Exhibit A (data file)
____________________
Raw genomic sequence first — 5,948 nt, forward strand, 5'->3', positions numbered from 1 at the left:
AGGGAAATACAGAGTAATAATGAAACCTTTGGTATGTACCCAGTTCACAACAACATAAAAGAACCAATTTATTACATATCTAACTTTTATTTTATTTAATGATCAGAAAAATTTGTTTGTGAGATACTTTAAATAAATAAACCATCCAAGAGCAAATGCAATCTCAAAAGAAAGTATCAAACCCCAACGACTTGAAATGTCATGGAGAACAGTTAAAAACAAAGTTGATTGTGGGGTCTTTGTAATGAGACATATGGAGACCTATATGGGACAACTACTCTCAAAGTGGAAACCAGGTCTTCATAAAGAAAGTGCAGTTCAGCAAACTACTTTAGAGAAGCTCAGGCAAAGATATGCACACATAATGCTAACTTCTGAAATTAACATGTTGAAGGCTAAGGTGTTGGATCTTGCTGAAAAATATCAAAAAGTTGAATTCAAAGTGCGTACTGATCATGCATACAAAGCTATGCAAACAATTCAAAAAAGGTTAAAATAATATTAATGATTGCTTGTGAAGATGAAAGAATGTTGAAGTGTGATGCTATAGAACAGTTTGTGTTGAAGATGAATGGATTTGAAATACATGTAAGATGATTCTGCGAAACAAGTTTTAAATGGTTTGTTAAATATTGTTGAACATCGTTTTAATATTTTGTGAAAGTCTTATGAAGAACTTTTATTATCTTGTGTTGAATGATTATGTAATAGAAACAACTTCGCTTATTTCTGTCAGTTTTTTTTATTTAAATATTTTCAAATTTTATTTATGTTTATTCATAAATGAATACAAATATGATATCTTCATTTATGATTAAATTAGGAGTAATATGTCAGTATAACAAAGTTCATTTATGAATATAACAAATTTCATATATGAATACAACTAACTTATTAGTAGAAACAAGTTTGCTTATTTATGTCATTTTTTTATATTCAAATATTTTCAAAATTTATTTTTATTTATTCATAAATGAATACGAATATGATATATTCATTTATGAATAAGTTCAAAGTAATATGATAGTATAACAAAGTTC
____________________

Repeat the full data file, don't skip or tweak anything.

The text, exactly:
Raw genomic sequence first — 5,948 nt, forward strand, 5'->3', positions numbered from 1 at the left:
AGGGAAATACAGAGTAATAATGAAACCTTTGGTATGTACCCAGTTCACAACAACATAAAAGAACCAATTTATTACATATCTAACTTTTATTTTATTTAATGATCAGAAAAATTTGTTTGTGAGATACTTTAAATAAATAAACCATCCAAGAGCAAATGCAATCTCAAAAGAAAGTATCAAACCCCAACGACTTGAAATGTCATGGAGAACAGTTAAAAACAAAGTTGATTGTGGGGTCTTTGTAATGAGACATATGGAGACCTATATGGGACAACTACTCTCAAAGTGGAAACCAGGTCTTCATAAAGAAAGTGCAGTTCAGCAAACTACTTTAGAGAAGCTCAGGCAAAGATATGCACACATAATGCTAACTTCTGAAATTAACATGTTGAAGGCTAAGGTGTTGGATCTTGCTGAAAAATATCAAAAAGTTGAATTCAAAGTGCGTACTGATCATGCATACAAAGCTATGCAAACAATTCAAAAAAGGTTAAAATAATATTAATGATTGCTTGTGAAGATGAAAGAATGTTGAAGTGTGATGCTATAGAACAGTTTGTGTTGAAGATGAATGGATTTGAAATACATGTAAGATGATTCTGCGAAACAAGTTTTAAATGGTTTGTTAAATATTGTTGAACATCGTTTTAATATTTTGTGAAAGTCTTATGAAGAACTTTTATTATCTTGTGTTGAATGATTATGTAATAGAAACAACTTCGCTTATTTCTGTCAGTTTTTTTTATTTAAATATTTTCAAATTTTATTTATGTTTATTCATAAATGAATACAAATATGATATCTTCATTTATGATTAAATTAGGAGTAATATGTCAGTATAACAAAGTTCATTTATGAATATAACAAATTTCATATATGAATACAACTAACTTATTAGTAGAAACAAGTTTGCTTATTTATGTCATTTTTTTATATTCAAATATTTTCAAAATTTATTTTTATTTATTCATAAATGAATACGAATATGATATATTCATTTATGAATAAGTTCAAAGTAATATGATAGTATAACAAAGTTC